The meeting apparently ended amicably. Ritter downplayed the tensions.

“We just wanted to make sure the House was engaged, both Democrats and Republicans,” Ritter said. Smiling, he added, “Norm knows he’s my favorite senator, and I adore him.”

Ritter said he would vote for the bill when it arrives on the House calendar next week.

Senate passage came after a 40-minute debate in which the only dissent came from a former co-chair of the energy committee, Sen. John Fonfara, D-Hartford. He complained it was written to address personality conflicts.

“It’s a dangerous road to go down. No law should be written for a personality, for a person,” Fonfara said. 

But he voted for the bill, as did every other member of the Senate except Sen. John Kissel, R-Enfield. Kissel, a lawyer employed by Eversource, recused himself. 

Part of the drama at PURA turns on the uncertain status of the authority’s two other commissioners, former lawmakers John W. Betkoski III and Michael A. Caron. Their terms have expired, but they will serve unless Lamont names successors. Gillett’s term ends next year.

Marissa P. Gillett, the state’s chief utility regulator, watches Gov. Ned Lamont field questions about a new approach to regulation in April. MARK PAZNIOKAS / CTMIRROR.ORG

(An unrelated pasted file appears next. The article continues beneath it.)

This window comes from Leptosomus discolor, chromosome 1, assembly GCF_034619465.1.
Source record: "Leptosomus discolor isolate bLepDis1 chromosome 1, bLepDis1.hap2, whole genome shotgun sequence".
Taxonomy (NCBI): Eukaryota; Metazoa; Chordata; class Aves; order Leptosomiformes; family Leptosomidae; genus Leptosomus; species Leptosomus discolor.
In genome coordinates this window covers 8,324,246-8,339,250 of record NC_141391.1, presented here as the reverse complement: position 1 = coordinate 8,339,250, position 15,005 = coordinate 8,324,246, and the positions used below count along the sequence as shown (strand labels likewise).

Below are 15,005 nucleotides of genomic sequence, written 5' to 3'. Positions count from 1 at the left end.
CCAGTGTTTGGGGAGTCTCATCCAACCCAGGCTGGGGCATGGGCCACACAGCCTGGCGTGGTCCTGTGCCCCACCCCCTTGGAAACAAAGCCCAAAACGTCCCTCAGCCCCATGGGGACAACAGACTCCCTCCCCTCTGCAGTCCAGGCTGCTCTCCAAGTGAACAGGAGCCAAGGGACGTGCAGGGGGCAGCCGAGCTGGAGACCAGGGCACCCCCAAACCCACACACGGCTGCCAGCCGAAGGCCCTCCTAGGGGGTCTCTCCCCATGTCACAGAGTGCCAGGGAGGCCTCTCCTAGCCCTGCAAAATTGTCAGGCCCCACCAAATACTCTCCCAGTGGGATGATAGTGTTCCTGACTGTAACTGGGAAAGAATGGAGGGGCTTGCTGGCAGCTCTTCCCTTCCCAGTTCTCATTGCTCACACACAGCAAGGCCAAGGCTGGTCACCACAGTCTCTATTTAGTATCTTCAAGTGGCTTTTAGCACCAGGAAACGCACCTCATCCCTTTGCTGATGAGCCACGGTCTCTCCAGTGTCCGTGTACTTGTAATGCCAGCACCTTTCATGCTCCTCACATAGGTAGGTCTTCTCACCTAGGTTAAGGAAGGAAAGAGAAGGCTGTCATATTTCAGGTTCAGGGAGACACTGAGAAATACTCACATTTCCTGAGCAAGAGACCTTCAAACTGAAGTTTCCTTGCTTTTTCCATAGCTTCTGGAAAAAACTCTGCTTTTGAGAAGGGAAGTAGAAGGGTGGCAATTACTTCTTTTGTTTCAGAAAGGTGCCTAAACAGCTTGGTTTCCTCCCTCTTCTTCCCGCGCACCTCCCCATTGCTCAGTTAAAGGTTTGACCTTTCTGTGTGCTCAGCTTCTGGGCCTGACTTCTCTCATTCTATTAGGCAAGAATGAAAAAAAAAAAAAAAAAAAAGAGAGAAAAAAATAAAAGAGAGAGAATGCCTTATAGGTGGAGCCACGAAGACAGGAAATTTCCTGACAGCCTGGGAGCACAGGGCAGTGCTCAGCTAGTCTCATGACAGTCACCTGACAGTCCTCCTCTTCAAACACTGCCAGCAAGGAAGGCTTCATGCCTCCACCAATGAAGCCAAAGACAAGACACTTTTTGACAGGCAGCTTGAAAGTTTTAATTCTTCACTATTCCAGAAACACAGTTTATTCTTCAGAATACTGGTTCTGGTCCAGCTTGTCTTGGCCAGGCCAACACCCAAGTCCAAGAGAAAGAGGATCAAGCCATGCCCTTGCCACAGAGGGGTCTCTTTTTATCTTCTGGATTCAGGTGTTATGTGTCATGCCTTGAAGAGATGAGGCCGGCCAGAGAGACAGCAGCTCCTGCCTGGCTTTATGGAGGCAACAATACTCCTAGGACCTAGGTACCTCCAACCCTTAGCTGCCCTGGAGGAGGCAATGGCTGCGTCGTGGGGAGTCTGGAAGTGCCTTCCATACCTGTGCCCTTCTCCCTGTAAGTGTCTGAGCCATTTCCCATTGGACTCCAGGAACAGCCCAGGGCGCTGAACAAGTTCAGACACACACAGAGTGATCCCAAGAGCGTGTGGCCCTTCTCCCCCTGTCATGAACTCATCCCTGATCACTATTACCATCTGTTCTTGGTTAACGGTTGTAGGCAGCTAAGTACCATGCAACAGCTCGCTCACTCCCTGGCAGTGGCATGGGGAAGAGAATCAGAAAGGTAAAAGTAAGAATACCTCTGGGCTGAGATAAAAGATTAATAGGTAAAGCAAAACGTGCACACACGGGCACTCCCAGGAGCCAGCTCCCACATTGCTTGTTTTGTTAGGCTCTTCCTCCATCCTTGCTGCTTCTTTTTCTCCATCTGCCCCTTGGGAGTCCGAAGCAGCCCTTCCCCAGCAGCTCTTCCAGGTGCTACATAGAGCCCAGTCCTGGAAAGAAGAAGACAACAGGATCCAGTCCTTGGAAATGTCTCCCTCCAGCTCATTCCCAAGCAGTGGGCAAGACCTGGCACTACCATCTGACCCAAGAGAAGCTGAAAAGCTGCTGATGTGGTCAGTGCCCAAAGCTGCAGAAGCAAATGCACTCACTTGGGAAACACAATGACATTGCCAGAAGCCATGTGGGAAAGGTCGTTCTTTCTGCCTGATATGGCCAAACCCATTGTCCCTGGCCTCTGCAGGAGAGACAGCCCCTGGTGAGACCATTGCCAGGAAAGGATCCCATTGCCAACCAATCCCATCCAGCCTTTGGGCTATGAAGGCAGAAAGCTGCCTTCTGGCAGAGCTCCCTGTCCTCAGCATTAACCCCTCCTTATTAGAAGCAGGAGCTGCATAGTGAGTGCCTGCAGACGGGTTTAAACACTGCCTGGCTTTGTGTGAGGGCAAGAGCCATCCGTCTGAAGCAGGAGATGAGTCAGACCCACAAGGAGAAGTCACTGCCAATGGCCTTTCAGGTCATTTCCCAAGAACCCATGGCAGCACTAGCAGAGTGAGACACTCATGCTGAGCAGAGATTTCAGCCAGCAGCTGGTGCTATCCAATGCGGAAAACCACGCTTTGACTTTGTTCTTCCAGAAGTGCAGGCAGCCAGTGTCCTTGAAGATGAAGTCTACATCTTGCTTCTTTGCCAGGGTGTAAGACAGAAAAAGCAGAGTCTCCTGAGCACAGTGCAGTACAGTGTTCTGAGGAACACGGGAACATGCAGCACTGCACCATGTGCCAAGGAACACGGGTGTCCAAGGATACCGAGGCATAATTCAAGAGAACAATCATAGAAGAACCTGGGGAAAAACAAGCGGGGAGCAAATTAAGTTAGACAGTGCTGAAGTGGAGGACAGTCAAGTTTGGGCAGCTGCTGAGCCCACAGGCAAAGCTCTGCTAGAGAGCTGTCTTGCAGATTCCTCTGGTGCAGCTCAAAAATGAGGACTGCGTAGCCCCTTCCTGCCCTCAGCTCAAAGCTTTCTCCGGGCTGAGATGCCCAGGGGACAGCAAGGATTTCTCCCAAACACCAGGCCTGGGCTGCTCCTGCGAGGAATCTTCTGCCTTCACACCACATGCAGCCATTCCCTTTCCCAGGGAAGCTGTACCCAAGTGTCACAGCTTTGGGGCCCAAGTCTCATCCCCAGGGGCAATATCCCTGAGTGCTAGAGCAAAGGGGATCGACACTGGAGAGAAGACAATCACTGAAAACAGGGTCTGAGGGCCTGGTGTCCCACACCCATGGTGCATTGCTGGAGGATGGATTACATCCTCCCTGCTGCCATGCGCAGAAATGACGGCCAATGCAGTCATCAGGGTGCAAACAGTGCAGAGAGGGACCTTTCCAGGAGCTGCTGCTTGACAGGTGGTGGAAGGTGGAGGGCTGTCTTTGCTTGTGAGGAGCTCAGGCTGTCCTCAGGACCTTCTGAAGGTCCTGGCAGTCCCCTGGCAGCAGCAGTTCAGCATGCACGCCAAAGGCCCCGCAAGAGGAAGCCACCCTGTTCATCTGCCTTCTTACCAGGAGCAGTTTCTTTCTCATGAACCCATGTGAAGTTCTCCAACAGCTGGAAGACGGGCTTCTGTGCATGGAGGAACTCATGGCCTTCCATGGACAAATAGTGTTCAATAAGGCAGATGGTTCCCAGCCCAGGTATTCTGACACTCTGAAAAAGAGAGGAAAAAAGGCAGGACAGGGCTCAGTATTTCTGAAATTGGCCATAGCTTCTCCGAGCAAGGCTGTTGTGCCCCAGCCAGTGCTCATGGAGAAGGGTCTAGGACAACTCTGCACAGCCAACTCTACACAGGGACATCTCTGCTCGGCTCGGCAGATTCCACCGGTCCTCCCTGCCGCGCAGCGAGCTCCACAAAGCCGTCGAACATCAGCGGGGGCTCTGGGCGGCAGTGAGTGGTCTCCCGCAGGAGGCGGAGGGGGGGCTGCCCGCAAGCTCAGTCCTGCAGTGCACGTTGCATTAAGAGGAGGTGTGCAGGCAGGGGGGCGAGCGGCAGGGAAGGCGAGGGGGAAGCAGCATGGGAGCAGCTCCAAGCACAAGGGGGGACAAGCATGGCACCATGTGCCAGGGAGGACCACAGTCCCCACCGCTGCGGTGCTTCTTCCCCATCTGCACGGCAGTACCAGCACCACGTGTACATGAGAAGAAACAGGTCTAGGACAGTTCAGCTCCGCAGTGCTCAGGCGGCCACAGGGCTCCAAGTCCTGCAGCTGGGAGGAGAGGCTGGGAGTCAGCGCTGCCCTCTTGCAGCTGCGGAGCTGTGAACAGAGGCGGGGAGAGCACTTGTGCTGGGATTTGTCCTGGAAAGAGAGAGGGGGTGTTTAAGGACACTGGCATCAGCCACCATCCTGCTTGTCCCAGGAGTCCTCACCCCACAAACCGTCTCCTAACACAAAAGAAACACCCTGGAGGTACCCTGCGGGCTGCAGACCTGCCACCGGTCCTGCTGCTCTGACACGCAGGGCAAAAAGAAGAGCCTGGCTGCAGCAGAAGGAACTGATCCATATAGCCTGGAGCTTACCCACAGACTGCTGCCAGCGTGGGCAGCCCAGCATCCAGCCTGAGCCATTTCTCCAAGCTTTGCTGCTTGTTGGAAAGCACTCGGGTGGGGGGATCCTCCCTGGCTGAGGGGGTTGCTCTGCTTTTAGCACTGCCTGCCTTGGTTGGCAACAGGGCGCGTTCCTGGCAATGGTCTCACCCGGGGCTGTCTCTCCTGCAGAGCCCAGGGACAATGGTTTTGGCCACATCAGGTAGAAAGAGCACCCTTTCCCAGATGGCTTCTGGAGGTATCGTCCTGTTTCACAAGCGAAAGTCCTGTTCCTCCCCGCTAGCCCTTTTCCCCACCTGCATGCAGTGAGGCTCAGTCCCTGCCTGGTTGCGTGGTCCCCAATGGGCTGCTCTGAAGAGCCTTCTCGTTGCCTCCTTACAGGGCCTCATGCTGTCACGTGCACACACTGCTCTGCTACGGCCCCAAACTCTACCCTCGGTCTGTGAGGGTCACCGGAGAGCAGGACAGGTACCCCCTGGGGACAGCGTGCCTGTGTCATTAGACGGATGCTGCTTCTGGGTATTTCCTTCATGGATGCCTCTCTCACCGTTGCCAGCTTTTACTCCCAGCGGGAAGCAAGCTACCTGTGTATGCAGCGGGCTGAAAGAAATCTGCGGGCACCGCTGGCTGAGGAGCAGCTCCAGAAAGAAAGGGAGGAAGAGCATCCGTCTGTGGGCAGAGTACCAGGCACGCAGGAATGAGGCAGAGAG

Like Gillett, the General Assembly has taken a more aggressive stance towards the regulated utilities. 

The bill passed Friday was described as a continuation of the Take Back Our Grid Act passed in special session after Tropical Storm Isaias in 2020. Among other things, it directed PURA to establish performance-based regulation that is tied to specific goals and metrics, not simply the cost of providing service.

“What we said then was that we had to still continue to take more steps to build on that progress,” said Senate Majority Leader Bob Duff, D-Norwalk.

A bipartisan amendment rewriting the bill, which was co-sponsored by 33 of the 36 senators, also offered a ratification of Gillett’s insistence that full-blown rate cases that provided deep inspections of utilities are preferable to settlements.

Looney, the long-serving Senate leader, said praised Needleman for a bipartisan effort to strengthen the state’s limited oversight of electric rates since a deregulation law. PURA reviews and sets rates only for the distribution of electricity, not its generation. The cost of electricity is set in a competitive market.

“Sen. Needleman is doing all he can to move in a corrective direction here. This bill is is so important,” Looney said. “I think we made two mistakes in energy policy in the last quarter century. One was in 1998 when we passed the bill separating generation from distribution. That proved to be a mistake. That was bad policy.”

The other, Looney said, was placing PURA under the state Department of Energy and Environmental Protection, a change made during the administration of Gov. Dannel P. Malloy and supported by his successor.

Acceding to Lamont, the bill left PURA as part of DEEP.

Mark is the Capitol Bureau Chief and a co-founder of CT Mirror. He is a frequent contributor to WNPR, a former state politics writer for The Hartford Courant and Journal Inquirer, and contributor for The New York Times.